Photo courtesy of Gage Skidmore

He was talented, and he knew it.

He dropped out of college to follow his dreams. He failed for years before finally breaking through. He captivated a massive audience and redefined his medium. He abused drugs and was embroiled in controversies. He married four times. He made more money than anyone could know what to do with. He died at the top of his game, with millions of fans and dozens of imitators, but no equals.

In other words, he was the quintessential American entertainer. Yet few people understand Rush Limbaugh that way.

The most obvious reason why is that he was politically conservative. You can’t separate Limbaugh’s talent from his politics, which is exactly how he wanted it. There’s a baseline expectation in American life that celebrities at least go through the motions of being politically progressive, getting arrested at climate protests and donating to gun control groups. Limbaugh made a career out of not doing that and mocking celebrities who did.

Another reason we don’t think of Limbaugh as an entertainer is his medium. Radio was the primary entertainment medium in the U.S. before television, but now we think of radio as a place for news, traffic and weather reports, or listening to other people’s music. When “The Rush Limbaugh Show” first came on the air in 1988, it was the first time in decades that many people heard original, entertainment content on the radio.

Comparing him to political commentators isn’t right. Rachel Maddow is an extremely successful political commentator, but she isn’t worth $600 million. And good ratings for her are about four million viewers, nowhere near Limbaugh’s 20 million listeners. Limbaugh was in a different league, more similar to world-touring musicians than cable news talking heads.

In a 1992 conversation with William F. Buckley Jr. on the TV show “Firing Line,” Limbaugh said, “My success is not determined by who wins elections, and my success is not determined by what issues dominate. My success is determined by how many people listen to my radio show.” He saw himself as an entertainer, and he was performing for an audience. His shtick? “I view myself as courageous, I’ll go against the tide,” Limbaugh told Buckley. “I’ll be willing to subject myself to dislike and hatred.”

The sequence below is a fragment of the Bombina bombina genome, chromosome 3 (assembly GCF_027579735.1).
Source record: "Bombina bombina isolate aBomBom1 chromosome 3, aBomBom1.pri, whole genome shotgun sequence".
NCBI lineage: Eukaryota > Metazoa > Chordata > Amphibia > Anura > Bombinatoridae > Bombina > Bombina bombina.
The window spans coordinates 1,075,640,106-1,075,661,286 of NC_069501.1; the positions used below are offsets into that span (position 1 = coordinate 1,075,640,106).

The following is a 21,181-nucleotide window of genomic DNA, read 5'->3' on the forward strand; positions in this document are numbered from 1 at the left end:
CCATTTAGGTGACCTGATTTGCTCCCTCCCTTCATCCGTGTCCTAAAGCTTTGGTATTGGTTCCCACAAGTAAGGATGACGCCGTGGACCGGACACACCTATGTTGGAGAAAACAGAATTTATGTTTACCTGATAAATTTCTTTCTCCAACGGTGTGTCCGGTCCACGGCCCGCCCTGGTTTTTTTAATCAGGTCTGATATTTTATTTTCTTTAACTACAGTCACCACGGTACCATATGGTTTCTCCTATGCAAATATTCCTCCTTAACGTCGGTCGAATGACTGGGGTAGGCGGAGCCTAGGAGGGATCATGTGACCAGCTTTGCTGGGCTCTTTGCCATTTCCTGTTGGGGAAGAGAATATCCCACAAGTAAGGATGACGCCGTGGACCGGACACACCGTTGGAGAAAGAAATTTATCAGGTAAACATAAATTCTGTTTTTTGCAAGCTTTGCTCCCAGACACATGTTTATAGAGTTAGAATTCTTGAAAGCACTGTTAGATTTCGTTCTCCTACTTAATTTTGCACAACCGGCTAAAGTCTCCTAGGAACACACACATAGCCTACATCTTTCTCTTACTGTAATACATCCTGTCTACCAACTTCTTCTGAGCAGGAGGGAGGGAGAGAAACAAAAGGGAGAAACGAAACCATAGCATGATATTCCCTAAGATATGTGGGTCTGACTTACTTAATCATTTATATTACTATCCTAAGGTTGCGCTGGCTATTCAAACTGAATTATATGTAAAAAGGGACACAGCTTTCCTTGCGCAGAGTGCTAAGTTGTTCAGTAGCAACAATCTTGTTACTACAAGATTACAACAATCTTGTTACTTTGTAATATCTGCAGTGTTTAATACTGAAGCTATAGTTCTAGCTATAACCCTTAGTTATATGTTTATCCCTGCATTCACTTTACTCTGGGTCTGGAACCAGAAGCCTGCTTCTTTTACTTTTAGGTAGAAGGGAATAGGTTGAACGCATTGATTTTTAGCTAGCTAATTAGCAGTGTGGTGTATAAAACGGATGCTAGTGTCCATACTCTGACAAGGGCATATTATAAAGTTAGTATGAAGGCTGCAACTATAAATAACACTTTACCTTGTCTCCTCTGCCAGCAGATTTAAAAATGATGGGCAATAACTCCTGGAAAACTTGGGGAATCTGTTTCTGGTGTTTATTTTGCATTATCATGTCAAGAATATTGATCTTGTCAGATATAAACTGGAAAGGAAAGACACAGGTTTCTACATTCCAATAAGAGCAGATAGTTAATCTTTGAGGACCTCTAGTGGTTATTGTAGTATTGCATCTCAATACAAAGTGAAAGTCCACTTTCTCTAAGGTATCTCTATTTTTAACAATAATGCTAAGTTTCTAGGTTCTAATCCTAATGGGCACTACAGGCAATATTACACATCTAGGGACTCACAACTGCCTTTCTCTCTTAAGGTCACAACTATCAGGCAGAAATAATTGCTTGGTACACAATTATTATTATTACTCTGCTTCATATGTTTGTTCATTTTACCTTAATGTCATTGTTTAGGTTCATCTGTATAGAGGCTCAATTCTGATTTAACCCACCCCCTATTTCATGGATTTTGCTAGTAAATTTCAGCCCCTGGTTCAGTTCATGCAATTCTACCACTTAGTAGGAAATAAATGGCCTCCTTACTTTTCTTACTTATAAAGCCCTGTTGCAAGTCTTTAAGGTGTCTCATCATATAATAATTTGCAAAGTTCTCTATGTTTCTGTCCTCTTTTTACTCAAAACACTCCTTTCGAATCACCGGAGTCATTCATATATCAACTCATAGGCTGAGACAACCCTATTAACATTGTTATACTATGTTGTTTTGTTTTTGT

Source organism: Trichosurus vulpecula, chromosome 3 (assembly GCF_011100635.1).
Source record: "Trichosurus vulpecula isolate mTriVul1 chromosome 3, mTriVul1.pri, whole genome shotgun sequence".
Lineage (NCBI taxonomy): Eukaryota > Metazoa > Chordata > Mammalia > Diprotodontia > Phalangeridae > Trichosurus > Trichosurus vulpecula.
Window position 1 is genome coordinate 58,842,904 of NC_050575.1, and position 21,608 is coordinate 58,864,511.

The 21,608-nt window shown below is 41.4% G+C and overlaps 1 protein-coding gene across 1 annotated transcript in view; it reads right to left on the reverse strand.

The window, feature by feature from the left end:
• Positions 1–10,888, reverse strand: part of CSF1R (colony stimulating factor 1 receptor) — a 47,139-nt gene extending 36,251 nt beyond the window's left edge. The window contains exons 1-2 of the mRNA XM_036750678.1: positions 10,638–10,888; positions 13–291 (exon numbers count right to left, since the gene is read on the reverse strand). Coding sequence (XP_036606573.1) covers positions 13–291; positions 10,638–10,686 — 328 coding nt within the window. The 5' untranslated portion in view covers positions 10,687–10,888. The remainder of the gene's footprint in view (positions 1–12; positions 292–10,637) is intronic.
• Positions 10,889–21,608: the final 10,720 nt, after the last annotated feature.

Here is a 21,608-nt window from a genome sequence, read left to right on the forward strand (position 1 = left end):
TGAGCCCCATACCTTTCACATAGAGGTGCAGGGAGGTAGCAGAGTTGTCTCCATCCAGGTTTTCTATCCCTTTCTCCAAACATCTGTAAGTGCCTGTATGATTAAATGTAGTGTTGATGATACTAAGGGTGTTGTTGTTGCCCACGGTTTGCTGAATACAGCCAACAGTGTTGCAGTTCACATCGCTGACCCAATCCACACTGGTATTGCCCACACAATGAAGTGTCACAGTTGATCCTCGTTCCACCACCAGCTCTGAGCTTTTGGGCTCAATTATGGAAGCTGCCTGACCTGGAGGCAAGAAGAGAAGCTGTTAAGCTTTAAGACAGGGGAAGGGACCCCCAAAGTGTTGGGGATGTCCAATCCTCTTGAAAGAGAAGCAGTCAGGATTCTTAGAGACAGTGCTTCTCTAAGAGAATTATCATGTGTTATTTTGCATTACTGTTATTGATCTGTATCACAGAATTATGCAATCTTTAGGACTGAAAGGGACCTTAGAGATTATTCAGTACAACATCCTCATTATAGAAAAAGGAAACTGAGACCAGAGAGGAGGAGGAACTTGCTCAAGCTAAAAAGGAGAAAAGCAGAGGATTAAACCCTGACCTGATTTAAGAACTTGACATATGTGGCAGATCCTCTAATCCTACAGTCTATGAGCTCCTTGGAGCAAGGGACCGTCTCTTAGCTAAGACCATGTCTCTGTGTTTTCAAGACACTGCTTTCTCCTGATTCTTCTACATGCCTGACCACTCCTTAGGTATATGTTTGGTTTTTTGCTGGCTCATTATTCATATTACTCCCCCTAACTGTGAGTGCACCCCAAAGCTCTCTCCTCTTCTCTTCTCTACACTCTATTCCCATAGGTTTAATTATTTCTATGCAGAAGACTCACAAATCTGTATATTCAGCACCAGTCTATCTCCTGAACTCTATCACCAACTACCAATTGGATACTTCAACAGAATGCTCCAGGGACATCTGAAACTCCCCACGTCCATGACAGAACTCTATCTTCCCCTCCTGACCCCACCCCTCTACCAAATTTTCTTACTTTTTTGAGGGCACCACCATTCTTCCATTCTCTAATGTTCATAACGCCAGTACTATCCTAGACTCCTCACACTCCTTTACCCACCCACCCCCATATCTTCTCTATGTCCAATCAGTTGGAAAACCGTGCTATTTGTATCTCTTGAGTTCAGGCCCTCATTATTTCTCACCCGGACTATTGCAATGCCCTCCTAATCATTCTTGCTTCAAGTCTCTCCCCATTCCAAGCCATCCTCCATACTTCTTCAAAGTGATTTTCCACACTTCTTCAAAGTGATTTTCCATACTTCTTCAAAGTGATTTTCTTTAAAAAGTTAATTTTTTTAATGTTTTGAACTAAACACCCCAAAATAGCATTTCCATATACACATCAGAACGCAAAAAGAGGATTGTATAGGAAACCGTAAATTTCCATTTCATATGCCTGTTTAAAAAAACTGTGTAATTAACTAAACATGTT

That’s exactly what he did for decades. There was always something subversive about listening to Limbaugh’s show. Snatching the radio waves out of the sky and piping them directly into your car or office made you feel like part of an underground movement. Limbaugh had his own lingo he used on the show — “drive-by media,” “Chi-Coms,” “Ronaldus Magnus” — that increased the insider feeling for listeners.

He also had a massive ego, coming up with many nicknames and titles for himself. “El Rushbo.” “Professor of the Limbaugh Institute for Advanced Conservative Studies.“ He claimed his show was broadcast by the “EIB Radio Network,” which stood for “Excellence in Broadcasting” — and didn’t really exist. He promised to argue with the left with half his brain tied behind his back, just to make it fair. He claimed his talent was on loan from God.

It all looks silly written out like this, but that’s what made Limbaugh’s talent so impressive. He performed with his voice, and his entertainment was only meant to be heard. He had a television show for a few years in the ‘90s, but it didn’t last. His talent was radio, and he was better at it than anyone, ever.

His show ran for three hours a day, five days a week, for 33 years. Naturally, running his mouth that much with the goal of being provocative got him into trouble. He said plenty of nasty things that I’m not going to defend. Pick any of his outrageous comments, and I’ll agree that they’re outrageous. Rush Limbaugh was not a role model, and he shouldn’t be a role model. But most of the people with the harshest opinions of Limbaugh never listened to his show. 

Limbaugh’s show was nowhere near as crass and crude as shock jocks like Howard Stern or Bubba the Love Sponge (yes, that was an actual show that was very popular in the early 2000s). I first heard Limbaugh around age 11 because my dad would have it on. Limbaugh often spent entire segments on the Founding Fathers.

He had that special something that separates great entertainers from good entertainers: His audience felt like they knew him. Referring to him as “Limbaugh” in this piece to accord with newspaper style has been slightly uncomfortable. To listeners, he was always “Rush.” “Did you hear what Rush said yesterday?” “I was listening to Rush, and he was saying…” “Wonder what Rush is going to say about this tomorrow.”

His effect on our current politics is only beginning to be seen, and it’s not solely positive. But it’s hard to think of someone who got more ordinary people involved in politics than Limbaugh. His show thrived on his personality, but it also thrived on taking calls from listeners. Every week he had “open-line Friday” where the entire show was devoted to interacting with callers. That was the original social media. A commentator tells you what he thinks. Limbaugh let you tell him what you think, and tens of millions of Americans got to hear it too.

It was sad to see him slowly die of cancer over the last year. He was always a large, energetic man, and the disease left him skinny and visibly weak at the end. He ran the EIB Cure-a-thon on his show for 26 years, and it raised about $50 million for cancer charities. Regardless of his political activities, let’s hope the money he raised will help to eradicate the disease that killed him.

He was talented, and he knew it. And he talked into a golden microphone for three hours a day to make sure you knew it too. That was Rush Limbaugh, an entertainer for the ages.